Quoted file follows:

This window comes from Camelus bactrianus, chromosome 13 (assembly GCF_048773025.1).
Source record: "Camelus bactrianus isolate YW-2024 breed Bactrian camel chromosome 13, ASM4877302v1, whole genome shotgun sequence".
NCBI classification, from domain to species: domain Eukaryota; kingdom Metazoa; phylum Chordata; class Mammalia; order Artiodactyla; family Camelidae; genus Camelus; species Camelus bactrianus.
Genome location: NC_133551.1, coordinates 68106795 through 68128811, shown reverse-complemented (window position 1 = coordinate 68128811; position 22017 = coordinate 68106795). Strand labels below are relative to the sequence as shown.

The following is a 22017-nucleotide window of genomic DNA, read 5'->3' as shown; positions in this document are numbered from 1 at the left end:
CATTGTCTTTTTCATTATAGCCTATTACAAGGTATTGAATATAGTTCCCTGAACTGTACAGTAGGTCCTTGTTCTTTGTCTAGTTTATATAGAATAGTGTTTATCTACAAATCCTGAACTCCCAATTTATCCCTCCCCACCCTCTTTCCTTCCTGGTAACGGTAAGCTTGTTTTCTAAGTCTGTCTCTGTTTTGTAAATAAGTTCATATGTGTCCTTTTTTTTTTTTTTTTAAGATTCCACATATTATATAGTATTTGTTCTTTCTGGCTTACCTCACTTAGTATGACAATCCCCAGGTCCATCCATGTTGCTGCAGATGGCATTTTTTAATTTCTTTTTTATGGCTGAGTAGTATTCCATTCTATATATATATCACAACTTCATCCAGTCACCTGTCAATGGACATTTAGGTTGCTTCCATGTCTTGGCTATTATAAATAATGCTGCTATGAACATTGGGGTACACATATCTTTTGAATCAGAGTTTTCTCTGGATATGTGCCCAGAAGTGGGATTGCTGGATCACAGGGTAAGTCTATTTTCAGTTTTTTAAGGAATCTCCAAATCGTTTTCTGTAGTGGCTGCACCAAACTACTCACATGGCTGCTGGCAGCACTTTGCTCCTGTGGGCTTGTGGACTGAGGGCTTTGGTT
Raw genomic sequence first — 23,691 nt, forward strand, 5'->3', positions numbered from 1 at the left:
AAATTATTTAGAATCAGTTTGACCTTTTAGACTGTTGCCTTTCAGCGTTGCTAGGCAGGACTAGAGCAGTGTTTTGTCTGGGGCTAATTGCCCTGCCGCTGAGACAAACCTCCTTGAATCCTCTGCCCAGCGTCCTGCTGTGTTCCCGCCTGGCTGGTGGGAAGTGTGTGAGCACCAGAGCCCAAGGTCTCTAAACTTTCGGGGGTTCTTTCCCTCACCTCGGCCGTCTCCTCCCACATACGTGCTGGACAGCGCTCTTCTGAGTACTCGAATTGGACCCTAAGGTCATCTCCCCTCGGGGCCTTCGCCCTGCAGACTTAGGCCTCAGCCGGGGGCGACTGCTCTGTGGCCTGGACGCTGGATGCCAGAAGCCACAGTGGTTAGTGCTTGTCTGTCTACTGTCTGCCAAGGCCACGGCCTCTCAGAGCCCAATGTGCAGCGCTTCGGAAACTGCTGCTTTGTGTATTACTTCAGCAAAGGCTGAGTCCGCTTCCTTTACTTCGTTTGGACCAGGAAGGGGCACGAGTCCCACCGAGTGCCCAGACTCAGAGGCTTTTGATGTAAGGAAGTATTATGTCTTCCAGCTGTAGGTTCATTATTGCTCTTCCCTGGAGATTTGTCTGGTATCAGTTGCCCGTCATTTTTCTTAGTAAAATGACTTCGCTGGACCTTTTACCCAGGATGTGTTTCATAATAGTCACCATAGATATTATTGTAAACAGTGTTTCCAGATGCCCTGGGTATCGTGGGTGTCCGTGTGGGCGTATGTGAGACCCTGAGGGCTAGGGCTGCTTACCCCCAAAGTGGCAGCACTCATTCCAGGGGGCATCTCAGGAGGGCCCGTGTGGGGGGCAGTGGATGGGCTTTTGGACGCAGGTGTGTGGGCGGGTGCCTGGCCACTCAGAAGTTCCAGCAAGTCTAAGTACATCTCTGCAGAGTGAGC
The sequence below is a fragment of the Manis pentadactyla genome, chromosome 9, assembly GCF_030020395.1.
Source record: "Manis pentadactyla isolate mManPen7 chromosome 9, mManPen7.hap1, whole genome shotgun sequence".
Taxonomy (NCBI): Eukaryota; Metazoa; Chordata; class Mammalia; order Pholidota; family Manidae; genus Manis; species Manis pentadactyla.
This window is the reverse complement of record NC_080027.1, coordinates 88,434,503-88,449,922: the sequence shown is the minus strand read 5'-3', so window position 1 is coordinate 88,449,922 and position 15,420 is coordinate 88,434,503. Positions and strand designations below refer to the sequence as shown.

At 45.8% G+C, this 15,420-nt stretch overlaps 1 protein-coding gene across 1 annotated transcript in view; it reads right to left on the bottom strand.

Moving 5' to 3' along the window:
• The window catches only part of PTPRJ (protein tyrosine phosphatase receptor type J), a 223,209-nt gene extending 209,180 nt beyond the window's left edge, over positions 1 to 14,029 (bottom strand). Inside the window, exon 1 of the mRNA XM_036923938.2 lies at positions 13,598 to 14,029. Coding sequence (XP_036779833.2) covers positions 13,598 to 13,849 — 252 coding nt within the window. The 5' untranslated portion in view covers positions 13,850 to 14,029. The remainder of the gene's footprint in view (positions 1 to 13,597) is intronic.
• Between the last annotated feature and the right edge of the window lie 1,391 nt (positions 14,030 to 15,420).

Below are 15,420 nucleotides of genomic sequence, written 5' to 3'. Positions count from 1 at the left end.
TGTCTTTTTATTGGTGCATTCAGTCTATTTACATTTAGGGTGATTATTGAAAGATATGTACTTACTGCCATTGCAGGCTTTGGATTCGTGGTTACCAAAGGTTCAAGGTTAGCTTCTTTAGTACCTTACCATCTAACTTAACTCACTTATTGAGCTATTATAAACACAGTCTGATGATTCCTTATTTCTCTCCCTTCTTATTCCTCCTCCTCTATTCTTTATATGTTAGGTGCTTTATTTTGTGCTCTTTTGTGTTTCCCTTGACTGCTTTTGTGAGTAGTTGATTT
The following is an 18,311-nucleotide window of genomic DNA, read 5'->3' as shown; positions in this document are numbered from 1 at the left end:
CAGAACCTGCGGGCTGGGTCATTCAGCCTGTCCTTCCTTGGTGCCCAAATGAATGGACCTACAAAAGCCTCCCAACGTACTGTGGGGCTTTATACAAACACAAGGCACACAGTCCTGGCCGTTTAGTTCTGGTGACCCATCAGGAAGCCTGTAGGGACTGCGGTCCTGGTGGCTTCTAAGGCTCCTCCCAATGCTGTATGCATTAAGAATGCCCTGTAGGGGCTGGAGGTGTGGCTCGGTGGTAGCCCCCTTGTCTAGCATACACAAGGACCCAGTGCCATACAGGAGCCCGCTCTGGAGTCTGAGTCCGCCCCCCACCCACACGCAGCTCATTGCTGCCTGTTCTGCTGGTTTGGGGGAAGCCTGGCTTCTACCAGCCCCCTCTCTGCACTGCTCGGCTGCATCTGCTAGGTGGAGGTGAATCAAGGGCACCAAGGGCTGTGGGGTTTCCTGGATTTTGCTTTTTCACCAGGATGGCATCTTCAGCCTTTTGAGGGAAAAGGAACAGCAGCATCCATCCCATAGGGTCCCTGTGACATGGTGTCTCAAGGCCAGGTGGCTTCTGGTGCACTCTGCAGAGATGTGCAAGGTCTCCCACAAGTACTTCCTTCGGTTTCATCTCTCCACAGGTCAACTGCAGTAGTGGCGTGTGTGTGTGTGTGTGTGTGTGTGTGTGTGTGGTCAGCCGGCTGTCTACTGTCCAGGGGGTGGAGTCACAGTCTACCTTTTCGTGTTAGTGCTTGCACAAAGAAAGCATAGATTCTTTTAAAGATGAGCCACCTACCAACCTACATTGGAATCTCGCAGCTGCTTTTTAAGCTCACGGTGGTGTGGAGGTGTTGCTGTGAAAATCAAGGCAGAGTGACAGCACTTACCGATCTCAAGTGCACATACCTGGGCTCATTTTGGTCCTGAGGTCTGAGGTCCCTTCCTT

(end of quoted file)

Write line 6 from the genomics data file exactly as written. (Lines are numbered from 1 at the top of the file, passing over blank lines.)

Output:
CATTGTCTTTTTCATTATAGCCTATTACAAGGTATTGAATATAGTTCCCTGAACTGTACAGTAGGTCCTTGTTCTTTGTCTAGTTTATATAGAATAGTGTTTATCTACAAATCCTGAACTCCCAATTTATCCCTCCCCACCCTCTTTCCTTCCTGGTAACGGTAAGCTTGTTTTCTAAGTCTGTCTCTGTTTTGTAAATAAGTTCATATGTGTCCTTTTTTTTTTTTTTTTAAGATTCCACATATTATATAGTATTTGTTCTTTCTGGCTTACCTCACTTAGTATGACAATCCCCAGGTCCATCCATGTTGCTGCAGATGGCATTTTTTAATTTCTTTTTTATGGCTGAGTAGTATTCCATTCTATATATATATCACAACTTCATCCAGTCACCTGTCAATGGACATTTAGGTTGCTTCCATGTCTTGGCTATTATAAATAATGCTGCTATGAACATTGGGGTACACATATCTTTTGAATCAGAGTTTTCTCTGGATATGTGCCCAGAAGTGGGATTGCTGGATCACAGGGTAAGTCTATTTTCAGTTTTTTAAGGAATCTCCAAATCGTTTTCTGTAGTGGCTGCACCAAACTACTCACATGGCTGCTGGCAGCACTTTGCTCCTGTGGGCTTGTGGACTGAGGGCTTTGGTT